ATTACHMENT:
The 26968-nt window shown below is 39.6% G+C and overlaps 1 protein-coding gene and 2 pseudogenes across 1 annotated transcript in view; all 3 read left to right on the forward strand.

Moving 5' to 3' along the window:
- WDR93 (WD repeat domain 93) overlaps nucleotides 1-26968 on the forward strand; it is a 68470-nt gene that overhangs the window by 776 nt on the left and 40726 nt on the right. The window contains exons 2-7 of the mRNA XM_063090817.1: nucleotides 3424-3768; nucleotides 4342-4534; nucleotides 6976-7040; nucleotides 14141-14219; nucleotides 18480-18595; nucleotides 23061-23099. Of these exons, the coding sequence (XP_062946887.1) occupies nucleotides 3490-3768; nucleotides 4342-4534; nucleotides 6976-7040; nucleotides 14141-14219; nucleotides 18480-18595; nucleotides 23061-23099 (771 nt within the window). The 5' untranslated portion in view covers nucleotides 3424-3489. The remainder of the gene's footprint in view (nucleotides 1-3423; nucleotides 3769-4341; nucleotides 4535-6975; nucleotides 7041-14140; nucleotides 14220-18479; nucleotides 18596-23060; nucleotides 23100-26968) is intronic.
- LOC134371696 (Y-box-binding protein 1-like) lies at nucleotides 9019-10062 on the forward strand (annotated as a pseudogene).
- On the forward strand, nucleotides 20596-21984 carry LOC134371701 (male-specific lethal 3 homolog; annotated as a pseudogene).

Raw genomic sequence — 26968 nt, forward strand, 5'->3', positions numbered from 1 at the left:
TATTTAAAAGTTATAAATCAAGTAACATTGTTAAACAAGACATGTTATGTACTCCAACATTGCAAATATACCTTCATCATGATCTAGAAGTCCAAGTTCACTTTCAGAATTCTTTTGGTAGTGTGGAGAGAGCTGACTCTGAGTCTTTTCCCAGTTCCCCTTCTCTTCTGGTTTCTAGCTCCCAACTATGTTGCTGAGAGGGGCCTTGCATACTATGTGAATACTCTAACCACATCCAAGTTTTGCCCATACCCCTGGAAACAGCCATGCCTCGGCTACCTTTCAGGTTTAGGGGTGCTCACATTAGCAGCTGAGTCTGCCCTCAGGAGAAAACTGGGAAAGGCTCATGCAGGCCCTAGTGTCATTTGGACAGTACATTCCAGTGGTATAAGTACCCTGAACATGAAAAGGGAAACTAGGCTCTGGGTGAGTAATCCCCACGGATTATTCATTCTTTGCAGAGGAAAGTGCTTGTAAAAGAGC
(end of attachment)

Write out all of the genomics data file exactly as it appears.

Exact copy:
The 26968-nt window shown below is 39.6% G+C and overlaps 1 protein-coding gene and 2 pseudogenes across 1 annotated transcript in view; all 3 read left to right on the forward strand.

Moving 5' to 3' along the window:
- WDR93 (WD repeat domain 93) overlaps nucleotides 1-26968 on the forward strand; it is a 68470-nt gene that overhangs the window by 776 nt on the left and 40726 nt on the right. The window contains exons 2-7 of the mRNA XM_063090817.1: nucleotides 3424-3768; nucleotides 4342-4534; nucleotides 6976-7040; nucleotides 14141-14219; nucleotides 18480-18595; nucleotides 23061-23099. Of these exons, the coding sequence (XP_062946887.1) occupies nucleotides 3490-3768; nucleotides 4342-4534; nucleotides 6976-7040; nucleotides 14141-14219; nucleotides 18480-18595; nucleotides 23061-23099 (771 nt within the window). The 5' untranslated portion in view covers nucleotides 3424-3489. The remainder of the gene's footprint in view (nucleotides 1-3423; nucleotides 3769-4341; nucleotides 4535-6975; nucleotides 7041-14140; nucleotides 14220-18479; nucleotides 18596-23060; nucleotides 23100-26968) is intronic.
- LOC134371696 (Y-box-binding protein 1-like) lies at nucleotides 9019-10062 on the forward strand (annotated as a pseudogene).
- On the forward strand, nucleotides 20596-21984 carry LOC134371701 (male-specific lethal 3 homolog; annotated as a pseudogene).

Raw genomic sequence — 26968 nt, forward strand, 5'->3', positions numbered from 1 at the left:
TATTTAAAAGTTATAAATCAAGTAACATTGTTAAACAAGACATGTTATGTACTCCAACATTGCAAATATACCTTCATCATGATCTAGAAGTCCAAGTTCACTTTCAGAATTCTTTTGGTAGTGTGGAGAGAGCTGACTCTGAGTCTTTTCCCAGTTCCCCTTCTCTTCTGGTTTCTAGCTCCCAACTATGTTGCTGAGAGGGGCCTTGCATACTATGTGAATACTCTAACCACATCCAAGTTTTGCCCATACCCCTGGAAACAGCCATGCCTCGGCTACCTTTCAGGTTTAGGGGTGCTCACATTAGCAGCTGAGTCTGCCCTCAGGAGAAAACTGGGAAAGGCTCATGCAGGCCCTAGTGTCATTTGGACAGTACATTCCAGTGGTATAAGTACCCTGAACATGAAAAGGGAAACTAGGCTCTGGGTGAGTAATCCCCACGGATTATTCATTCTTTGCAGAGGAAAGTGCTTGTAAAAGAGC